There are sequels, then there are cash grabs, then there are fifty feet of direct-to-DVD spinoffs, then there is Ice Age: Continental Drift 3D. The franchise already showed signs of being soggy in part three but now rears its fungus-coated head in its entirety in this fourquel.
The quiet charm that made the first Ice Age movie a fun novelty has given way to loud over the top tomfoolery. Though slapstick can still be funny, Ice Age: Continental Drift 3D doesn’t have enough original comedy to keep things interesting, it’s almost as if writers Michael Berg, Jason Fuchs and Mike Reiss were tasked with doling out visual gags for television commercials. Most of the one liners are stale and the story seems to have been dictated by studio execs worried about audiences of all ages – thrown in is a joke for moms, one for dads, one for kids, one for teens, one for the pop culture and so forth. It’s rather frustrating because 2002’s Ice Age was originally made as a cure to the clichéd storytelling that had festered in Hollywood.
The story reeks of typical Hollywood corporate pressure, in Ice Age Continental Drift our friends the wooly mammoth Manny (Ray Romano), the saber toothed tiger Diego (Denis Leary) and sloth Sid (John Leguizamo) face the biggest challenge of them all – being separated from the herd on a floating ice raft and encountering the end of the ice age. Once again the bloke unknowingly responsible for all this is Scrat the squirrel who is still obsessed with his acorn. Manny, Diego and Sid are left to face huge waves, quakes, and a certain gorilla pirate named Captain Gutt (Peter Dinklage) whose first mate Shira (Jennifer Lopez) falls for Diego. It sounds familiar, because it is.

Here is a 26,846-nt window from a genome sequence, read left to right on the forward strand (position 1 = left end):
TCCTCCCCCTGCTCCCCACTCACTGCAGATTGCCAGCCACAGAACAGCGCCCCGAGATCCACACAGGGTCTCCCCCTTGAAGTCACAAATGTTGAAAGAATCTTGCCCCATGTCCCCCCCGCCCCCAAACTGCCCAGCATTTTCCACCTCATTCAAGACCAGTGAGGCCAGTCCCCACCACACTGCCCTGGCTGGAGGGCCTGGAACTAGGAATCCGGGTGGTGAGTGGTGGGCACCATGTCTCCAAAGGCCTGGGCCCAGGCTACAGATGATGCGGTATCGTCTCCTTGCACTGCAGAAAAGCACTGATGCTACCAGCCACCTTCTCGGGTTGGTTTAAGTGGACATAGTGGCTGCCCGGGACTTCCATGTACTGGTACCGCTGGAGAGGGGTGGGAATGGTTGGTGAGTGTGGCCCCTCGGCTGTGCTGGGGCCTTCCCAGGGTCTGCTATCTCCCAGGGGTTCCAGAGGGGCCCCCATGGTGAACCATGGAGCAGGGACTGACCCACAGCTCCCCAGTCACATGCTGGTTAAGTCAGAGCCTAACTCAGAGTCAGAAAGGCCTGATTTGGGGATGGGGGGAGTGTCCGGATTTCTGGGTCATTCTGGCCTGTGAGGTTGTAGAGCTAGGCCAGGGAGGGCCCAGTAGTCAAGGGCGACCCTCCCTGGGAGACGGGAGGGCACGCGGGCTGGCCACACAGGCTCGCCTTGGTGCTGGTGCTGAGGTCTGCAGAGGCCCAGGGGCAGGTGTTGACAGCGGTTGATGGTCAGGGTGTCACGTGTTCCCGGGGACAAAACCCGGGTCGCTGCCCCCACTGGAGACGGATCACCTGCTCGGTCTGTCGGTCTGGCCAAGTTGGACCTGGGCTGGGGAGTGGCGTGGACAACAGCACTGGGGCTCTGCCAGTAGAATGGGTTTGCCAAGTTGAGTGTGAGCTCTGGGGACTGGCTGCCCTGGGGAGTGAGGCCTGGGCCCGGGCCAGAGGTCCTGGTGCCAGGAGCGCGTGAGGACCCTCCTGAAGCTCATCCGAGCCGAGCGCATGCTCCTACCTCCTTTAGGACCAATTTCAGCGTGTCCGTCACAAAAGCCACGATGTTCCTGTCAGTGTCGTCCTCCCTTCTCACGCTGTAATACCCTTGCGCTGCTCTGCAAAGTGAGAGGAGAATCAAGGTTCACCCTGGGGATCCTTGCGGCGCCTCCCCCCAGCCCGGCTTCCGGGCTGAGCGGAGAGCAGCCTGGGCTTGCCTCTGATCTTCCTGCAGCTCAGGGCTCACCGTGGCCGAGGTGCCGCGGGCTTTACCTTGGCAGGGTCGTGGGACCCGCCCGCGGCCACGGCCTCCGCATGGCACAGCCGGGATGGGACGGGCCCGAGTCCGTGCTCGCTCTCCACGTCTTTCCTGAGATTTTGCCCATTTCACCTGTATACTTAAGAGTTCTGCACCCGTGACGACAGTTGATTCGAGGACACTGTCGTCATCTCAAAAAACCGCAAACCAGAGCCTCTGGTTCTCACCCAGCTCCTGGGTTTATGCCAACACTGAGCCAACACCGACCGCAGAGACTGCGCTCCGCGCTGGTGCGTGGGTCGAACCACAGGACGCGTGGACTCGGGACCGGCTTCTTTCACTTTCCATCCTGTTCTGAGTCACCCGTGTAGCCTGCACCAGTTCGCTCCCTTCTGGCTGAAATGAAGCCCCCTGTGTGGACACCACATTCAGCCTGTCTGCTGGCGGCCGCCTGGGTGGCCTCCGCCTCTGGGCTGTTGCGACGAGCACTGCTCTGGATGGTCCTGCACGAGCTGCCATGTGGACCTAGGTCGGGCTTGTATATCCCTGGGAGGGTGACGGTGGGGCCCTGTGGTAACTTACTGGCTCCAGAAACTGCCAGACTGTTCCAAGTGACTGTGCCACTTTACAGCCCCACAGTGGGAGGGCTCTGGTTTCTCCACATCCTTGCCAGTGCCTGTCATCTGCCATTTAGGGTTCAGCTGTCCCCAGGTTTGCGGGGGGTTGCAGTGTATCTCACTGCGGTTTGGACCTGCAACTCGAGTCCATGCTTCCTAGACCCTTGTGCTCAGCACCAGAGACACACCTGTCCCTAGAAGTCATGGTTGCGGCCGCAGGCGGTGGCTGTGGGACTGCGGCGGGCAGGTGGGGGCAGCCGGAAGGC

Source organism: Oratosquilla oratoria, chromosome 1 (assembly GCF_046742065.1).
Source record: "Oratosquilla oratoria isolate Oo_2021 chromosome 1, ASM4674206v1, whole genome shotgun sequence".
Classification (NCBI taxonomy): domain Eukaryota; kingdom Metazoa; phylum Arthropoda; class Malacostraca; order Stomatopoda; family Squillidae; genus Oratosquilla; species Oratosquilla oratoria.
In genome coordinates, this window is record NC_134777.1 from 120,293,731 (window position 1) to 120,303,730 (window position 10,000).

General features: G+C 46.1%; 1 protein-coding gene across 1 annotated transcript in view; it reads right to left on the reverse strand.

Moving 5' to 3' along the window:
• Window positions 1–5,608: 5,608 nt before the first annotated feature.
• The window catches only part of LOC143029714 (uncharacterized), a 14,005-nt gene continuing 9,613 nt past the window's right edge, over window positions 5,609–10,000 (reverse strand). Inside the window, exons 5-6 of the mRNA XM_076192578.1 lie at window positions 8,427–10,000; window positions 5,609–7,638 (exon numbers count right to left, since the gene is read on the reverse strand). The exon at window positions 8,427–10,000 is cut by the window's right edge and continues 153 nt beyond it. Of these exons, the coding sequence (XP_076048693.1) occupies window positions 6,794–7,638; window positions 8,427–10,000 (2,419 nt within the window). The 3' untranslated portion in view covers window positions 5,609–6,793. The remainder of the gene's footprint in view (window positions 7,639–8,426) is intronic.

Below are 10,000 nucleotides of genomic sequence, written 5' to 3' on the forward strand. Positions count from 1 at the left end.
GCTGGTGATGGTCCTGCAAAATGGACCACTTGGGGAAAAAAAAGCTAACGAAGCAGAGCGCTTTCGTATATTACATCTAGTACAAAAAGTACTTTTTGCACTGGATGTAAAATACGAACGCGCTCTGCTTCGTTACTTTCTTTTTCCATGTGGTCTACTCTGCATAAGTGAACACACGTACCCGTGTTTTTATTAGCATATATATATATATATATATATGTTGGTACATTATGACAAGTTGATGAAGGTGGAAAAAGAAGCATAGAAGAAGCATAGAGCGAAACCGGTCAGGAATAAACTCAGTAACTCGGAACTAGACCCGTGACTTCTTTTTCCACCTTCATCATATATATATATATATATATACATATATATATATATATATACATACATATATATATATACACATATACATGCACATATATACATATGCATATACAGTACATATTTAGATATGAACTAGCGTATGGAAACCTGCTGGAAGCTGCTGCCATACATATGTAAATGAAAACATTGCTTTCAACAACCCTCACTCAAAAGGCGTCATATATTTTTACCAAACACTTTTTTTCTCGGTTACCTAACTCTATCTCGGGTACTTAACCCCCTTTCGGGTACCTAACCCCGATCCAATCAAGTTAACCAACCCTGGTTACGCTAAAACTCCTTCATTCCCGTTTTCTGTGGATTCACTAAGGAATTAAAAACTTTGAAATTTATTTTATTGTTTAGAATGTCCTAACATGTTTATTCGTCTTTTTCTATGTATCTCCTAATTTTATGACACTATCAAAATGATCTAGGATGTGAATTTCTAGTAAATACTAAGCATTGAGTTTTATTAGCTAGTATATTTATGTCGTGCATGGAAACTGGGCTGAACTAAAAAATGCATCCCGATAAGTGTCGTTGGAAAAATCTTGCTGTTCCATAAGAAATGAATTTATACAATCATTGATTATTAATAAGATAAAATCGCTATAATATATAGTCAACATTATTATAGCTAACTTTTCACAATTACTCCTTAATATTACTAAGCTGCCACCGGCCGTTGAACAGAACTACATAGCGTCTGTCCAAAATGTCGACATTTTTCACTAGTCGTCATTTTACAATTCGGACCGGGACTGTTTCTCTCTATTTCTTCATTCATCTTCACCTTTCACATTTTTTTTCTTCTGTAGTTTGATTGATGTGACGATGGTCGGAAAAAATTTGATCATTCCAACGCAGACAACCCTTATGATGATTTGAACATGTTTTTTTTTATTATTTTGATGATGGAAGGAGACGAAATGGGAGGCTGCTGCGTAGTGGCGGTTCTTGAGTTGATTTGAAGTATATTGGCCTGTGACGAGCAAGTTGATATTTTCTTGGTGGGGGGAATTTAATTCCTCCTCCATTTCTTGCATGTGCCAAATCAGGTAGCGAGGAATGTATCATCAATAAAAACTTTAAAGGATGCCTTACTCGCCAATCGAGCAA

Continental Drift also has a long drawn subplot of Manny’s family struggling against Mother Nature but only Scrat’s sections of discovering a treasure map holds one’s interest. The funniest bit is a badger who doubles as the ship’s pirate flag, but most terrible is pop sensation Nicki Minaj who voices a mean-gurl mammoth and makes your ears bleed out of exhaustion. And after the 30th character pops up with his own pop culture joke, one begins to long for a quiet, less bloated spinoff film featuring Scrat and his acorn. The most promising part of Ice Age Continental Drift is its gorgeous animation, but it is sadly complemented by largely unnecessary 3D. There are plenty of coming-at-ya 3D gags but they all feel as contrived as the sentimental life lessons in the film.
Like the meltdown in part three, the Ice Age franchise is now bereft of groundwork and laughs. Though that won’t exactly make the characters extinct, it’s only a matter of time until we get part five.
(First published in MiD Day)